Which genes are passed on from mother to child is decided very early on during the maturation of the egg cell in the ovary. In a cell division process that is unique to egg cells, half of the chromosomes are eliminated from the egg before it is fertilised. Using a powerful microscope, researchers from the European Molecular Biology Laboratory (EMBL) have now revealed how the molecular machinery functions that is responsible for chromosome reduction of egg cells in mice. In the current issue of Cell they report the assembly of this machinery, which is very different from what happens in all other cells in the body. The process is likely conserved across species and the new insights might help shed light on defects occurring in human egg cell development.
The first step in the development of an egg cell is the division of its progenitor cell, the oocyte. Unlike other cells in the body, an oocyte does not divide equally to produce two identical daughter cells. Instead, it undergoes a reducing division, which halves its genetic material to generate a single egg cell with 23 instead of the normal 46 chromosomes in humans. It is crucial that the egg has half the normal set of chromosomes, because the second half is brought in by the sperm cell during fertilisation. The molecular apparatus that makes sure that the egg ends up with the correct number of chromosomes is a bipolar spindle consisting of protein filaments, called microtubules that are part of the cell’s skeleton. Spindle microtubules attach themselves to the chromosomes, separate them and pull one half out of the oocyte into a small polar body that is later discarded.
“Microtubule spindles are found in all dividing cells. What is special about oocytes is that they lack specialised spindle-forming organelles, called centrosomes,” says Jan Ellenberg, Coordinator of the Gene Expression Unit at EMBL, “all other cells contain two centrosomes from where the microtubules originate. They predetermine the bipolar structure of the spindle that is essential to extrude exactly half of the chromosomes outside of the egg. For a long time we did not understand how mammalian oocytes could assemble a bipolar spindle without such centrosomes.”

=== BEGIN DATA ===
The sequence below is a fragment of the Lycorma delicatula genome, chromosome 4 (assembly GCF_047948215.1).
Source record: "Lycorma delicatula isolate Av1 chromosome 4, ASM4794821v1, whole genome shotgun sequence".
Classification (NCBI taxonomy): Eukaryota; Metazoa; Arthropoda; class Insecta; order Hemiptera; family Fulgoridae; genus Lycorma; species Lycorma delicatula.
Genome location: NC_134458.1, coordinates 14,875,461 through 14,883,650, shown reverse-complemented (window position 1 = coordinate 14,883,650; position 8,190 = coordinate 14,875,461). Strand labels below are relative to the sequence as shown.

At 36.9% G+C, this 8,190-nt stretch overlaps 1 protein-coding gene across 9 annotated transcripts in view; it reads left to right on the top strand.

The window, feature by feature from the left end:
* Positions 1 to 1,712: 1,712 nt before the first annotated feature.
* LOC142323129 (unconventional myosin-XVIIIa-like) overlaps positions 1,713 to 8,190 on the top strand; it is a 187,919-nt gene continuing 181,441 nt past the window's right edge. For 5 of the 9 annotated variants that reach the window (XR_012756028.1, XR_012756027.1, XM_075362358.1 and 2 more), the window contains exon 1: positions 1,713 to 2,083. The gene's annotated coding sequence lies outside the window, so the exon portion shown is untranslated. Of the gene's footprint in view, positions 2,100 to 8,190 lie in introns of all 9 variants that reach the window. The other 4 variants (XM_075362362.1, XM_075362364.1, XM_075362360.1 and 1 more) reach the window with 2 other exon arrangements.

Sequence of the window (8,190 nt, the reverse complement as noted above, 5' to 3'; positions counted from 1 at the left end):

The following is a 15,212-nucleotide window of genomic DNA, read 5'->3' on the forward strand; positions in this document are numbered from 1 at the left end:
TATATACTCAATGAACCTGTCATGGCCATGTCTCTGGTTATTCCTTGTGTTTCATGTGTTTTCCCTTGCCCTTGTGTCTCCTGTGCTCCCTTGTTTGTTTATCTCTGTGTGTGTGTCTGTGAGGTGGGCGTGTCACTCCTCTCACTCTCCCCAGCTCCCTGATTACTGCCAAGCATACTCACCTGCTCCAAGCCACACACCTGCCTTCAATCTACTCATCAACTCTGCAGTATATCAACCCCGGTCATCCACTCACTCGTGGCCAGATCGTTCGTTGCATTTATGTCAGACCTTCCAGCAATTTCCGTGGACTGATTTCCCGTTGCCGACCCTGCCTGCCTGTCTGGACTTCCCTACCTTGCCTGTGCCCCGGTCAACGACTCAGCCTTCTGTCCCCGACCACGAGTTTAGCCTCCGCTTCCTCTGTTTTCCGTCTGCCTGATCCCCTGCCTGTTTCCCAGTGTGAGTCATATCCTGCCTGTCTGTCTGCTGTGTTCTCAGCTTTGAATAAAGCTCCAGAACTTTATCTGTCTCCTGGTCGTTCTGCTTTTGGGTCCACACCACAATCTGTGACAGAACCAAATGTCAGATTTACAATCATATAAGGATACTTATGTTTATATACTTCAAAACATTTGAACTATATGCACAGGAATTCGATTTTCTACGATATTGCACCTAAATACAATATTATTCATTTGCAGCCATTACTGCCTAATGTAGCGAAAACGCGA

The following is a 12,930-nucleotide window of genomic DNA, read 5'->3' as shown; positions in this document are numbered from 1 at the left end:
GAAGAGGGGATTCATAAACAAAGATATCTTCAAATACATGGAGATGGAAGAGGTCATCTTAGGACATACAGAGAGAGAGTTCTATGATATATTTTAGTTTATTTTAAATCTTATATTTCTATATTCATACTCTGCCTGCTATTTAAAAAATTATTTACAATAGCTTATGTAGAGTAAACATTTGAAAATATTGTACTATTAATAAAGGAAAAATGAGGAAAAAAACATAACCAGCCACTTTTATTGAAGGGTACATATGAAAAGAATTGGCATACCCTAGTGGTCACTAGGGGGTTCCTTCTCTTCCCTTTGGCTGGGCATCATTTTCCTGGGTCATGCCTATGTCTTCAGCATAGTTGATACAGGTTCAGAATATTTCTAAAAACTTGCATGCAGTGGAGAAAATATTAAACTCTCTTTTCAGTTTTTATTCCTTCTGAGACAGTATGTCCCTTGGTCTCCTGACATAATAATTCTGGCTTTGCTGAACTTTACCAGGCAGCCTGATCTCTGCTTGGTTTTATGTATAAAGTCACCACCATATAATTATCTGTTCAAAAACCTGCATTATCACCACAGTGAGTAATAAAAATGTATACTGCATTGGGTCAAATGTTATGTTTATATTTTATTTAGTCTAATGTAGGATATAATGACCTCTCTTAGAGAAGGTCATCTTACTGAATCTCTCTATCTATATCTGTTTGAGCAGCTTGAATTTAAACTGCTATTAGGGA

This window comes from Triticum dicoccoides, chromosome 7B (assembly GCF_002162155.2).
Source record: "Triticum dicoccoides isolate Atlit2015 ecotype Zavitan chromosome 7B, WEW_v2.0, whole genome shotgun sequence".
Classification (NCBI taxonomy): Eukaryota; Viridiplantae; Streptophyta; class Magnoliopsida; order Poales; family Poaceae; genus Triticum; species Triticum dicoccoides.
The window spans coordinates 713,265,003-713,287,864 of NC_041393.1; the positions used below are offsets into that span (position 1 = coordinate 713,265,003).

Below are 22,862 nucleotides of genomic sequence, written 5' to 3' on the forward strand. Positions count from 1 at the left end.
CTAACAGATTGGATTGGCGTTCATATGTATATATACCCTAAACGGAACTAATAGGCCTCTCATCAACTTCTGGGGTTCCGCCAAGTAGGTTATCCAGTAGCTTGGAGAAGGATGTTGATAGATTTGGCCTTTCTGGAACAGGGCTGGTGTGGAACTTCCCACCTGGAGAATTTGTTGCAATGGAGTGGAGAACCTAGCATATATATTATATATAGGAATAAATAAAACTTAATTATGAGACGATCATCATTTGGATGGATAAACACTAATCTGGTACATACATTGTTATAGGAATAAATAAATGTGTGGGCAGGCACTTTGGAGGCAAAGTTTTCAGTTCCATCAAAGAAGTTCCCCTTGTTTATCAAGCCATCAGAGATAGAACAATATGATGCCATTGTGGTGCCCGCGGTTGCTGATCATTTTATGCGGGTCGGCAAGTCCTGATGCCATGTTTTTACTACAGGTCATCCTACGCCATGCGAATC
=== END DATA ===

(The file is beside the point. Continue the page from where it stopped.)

Tracking spindle assembly over time with a high resolution microscope in live mouse oocytes, Ellenberg and his PhD student Melina Schuh found that the missing centrosomes are replaced by a flexible system of many small microtubule organising centres (MTOCs) in oocytes. Like centrosomes, these MTOCs serve as platforms from which microtubules grow, but they are not permanent structures. MTOCs only form when the division is about to start and accumulate in the cell’s centre. There, the around 80 individual MTOCs start interacting in a tug-of-war of pulling and pushing each other. This ultimately leads to a self-organised spindle with two poles in which all chromosomes are accurately aligned for the subsequent chromosome elimination.
“Assembling a spindle from so many centres takes very long and involves a lot of coordination in space and time,” says Melina Schuh, who carried out the research in Ellenberg’s lab, “if the spindle fails to accurately segregate the chromosomes, this results in diseases like Down syndrome and infertility. It is therefore very important that we now understand how this crucial division at the beginning of life is orchestrated.”